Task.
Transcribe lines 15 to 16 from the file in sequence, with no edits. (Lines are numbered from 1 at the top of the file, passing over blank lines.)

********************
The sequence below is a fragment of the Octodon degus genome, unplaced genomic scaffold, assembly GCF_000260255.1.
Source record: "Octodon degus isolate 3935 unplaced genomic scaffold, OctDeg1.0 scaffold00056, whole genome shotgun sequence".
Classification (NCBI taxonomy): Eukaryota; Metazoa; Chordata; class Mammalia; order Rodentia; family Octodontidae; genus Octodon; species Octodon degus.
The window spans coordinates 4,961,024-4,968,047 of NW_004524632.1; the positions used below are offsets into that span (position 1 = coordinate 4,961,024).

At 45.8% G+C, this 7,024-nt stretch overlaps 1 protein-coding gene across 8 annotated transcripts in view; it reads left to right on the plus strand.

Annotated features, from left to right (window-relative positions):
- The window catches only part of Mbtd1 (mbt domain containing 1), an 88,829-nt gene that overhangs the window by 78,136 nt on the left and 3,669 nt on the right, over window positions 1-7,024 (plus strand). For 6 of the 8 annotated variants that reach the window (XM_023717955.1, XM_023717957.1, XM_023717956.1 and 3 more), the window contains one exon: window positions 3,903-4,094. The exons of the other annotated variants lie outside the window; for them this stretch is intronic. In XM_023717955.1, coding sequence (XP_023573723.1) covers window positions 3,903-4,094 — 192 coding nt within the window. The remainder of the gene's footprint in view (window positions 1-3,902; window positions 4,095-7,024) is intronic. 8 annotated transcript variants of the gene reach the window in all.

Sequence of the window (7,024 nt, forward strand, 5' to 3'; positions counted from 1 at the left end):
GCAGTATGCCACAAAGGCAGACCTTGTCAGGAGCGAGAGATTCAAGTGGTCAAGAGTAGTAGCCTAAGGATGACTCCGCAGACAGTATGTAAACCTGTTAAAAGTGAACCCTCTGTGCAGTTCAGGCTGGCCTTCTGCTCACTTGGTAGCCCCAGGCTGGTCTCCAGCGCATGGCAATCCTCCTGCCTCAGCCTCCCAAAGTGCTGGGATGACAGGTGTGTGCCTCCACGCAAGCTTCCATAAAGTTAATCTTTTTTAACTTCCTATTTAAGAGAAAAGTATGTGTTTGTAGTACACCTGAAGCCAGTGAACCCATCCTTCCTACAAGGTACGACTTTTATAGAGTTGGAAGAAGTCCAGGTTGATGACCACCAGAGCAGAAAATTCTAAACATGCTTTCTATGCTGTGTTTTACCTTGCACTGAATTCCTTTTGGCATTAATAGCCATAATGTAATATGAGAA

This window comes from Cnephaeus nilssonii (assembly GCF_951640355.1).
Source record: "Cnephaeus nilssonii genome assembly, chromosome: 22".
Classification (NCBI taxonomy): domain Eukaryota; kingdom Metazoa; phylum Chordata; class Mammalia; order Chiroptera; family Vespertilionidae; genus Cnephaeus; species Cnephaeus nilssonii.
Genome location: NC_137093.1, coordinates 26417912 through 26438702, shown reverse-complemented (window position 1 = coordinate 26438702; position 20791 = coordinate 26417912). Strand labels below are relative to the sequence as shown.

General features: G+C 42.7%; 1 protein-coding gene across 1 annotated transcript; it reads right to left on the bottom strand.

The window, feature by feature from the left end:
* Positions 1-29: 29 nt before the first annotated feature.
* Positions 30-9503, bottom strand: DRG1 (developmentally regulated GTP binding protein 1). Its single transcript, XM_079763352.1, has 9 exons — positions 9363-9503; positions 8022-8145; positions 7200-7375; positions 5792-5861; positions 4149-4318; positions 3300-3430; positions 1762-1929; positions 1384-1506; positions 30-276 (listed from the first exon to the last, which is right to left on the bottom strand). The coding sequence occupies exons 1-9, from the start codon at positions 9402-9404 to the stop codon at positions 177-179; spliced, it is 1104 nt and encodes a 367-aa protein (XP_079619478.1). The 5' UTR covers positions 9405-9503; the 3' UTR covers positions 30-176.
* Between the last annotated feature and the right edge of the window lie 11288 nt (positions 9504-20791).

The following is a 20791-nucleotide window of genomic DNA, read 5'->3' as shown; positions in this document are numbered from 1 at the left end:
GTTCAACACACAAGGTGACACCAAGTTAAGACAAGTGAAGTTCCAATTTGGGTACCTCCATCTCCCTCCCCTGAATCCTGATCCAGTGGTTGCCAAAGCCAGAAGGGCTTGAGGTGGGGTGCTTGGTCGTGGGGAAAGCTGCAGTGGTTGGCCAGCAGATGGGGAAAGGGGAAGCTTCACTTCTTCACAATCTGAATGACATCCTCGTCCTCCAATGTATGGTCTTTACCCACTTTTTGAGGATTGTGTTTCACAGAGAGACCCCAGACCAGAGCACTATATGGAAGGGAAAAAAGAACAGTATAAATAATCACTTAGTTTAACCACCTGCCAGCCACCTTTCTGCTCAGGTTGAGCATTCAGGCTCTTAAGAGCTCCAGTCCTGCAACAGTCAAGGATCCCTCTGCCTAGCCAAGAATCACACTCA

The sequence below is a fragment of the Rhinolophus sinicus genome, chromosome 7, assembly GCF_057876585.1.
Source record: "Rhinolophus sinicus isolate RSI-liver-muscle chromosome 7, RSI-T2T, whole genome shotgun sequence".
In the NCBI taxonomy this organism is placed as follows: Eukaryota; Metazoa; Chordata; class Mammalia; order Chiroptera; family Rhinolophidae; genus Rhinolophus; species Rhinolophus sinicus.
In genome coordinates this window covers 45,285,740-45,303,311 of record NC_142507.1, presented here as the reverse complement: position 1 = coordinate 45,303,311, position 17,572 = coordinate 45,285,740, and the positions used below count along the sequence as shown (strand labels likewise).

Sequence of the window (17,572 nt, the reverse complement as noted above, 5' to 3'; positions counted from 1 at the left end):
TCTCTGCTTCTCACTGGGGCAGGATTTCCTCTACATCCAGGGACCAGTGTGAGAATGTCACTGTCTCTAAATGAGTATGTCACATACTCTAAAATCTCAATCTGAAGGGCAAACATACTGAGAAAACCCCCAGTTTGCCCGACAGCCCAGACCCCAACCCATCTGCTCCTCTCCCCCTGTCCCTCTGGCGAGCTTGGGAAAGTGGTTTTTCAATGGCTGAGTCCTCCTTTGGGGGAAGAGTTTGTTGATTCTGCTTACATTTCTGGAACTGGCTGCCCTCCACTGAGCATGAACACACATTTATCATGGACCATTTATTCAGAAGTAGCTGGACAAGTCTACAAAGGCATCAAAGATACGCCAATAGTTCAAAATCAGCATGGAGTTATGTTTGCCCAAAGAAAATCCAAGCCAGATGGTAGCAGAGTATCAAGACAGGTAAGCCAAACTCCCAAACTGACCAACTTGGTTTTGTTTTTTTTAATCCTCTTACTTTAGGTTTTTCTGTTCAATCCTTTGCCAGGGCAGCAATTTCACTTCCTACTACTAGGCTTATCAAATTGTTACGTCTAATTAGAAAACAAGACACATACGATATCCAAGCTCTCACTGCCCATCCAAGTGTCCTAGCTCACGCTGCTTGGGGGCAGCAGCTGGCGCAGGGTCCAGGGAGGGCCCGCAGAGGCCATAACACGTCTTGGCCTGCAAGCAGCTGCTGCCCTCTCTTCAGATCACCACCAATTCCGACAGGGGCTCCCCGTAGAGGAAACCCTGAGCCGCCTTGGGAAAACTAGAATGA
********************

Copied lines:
The window, feature by feature from the left end:
* Positions 1-29: 29 nt before the first annotated feature.